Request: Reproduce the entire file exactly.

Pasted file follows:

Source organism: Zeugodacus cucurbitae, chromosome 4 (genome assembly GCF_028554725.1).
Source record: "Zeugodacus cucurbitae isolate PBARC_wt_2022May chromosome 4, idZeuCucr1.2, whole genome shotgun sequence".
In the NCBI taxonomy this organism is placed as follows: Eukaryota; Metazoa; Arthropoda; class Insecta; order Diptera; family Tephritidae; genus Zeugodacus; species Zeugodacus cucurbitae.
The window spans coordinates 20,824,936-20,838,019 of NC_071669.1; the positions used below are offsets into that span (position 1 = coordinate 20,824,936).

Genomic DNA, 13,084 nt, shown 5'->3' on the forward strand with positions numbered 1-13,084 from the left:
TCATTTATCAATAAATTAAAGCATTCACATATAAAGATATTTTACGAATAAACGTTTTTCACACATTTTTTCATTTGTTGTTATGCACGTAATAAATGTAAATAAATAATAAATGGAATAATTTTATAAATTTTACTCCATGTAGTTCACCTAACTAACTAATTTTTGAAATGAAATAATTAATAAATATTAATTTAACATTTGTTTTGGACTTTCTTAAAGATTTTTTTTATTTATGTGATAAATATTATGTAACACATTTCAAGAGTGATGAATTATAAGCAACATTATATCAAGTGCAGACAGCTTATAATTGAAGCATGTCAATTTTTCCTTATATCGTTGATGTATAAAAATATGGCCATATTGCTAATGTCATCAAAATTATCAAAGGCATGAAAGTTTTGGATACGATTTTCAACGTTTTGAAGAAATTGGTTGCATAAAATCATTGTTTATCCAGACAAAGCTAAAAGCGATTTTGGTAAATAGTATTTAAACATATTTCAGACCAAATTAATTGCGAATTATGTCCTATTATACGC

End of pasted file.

Source organism: Zeugodacus cucurbitae, chromosome 4 (genome assembly GCF_028554725.1).
Source record: "Zeugodacus cucurbitae isolate PBARC_wt_2022May chromosome 4, idZeuCucr1.2, whole genome shotgun sequence".
In the NCBI taxonomy this organism is placed as follows: Eukaryota; Metazoa; Arthropoda; class Insecta; order Diptera; family Tephritidae; genus Zeugodacus; species Zeugodacus cucurbitae.
The window spans coordinates 20,824,936-20,838,019 of NC_071669.1; the positions used below are offsets into that span (position 1 = coordinate 20,824,936).

Genomic DNA, 13,084 nt, shown 5'->3' on the forward strand with positions numbered 1-13,084 from the left:
TCATTTATCAATAAATTAAAGCATTCACATATAAAGATATTTTACGAATAAACGTTTTTCACACATTTTTTCATTTGTTGTTATGCACGTAATAAATGTAAATAAATAATAAATGGAATAATTTTATAAATTTTACTCCATGTAGTTCACCTAACTAACTAATTTTTGAAATGAAATAATTAATAAATATTAATTTAACATTTGTTTTGGACTTTCTTAAAGATTTTTTTTATTTATGTGATAAATATTATGTAACACATTTCAAGAGTGATGAATTATAAGCAACATTATATCAAGTGCAGACAGCTTATAATTGAAGCATGTCAATTTTTCCTTATATCGTTGATGTATAAAAATATGGCCATATTGCTAATGTCATCAAAATTATCAAAGGCATGAAAGTTTTGGATACGATTTTCAACGTTTTGAAGAAATTGGTTGCATAAAATCATTGTTTATCCAGACAAAGCTAAAAGCGATTTTGGTAAATAGTATTTAAACATATTTCAGACCAAATTAATTGCGAATTATGTCCTATTATACGC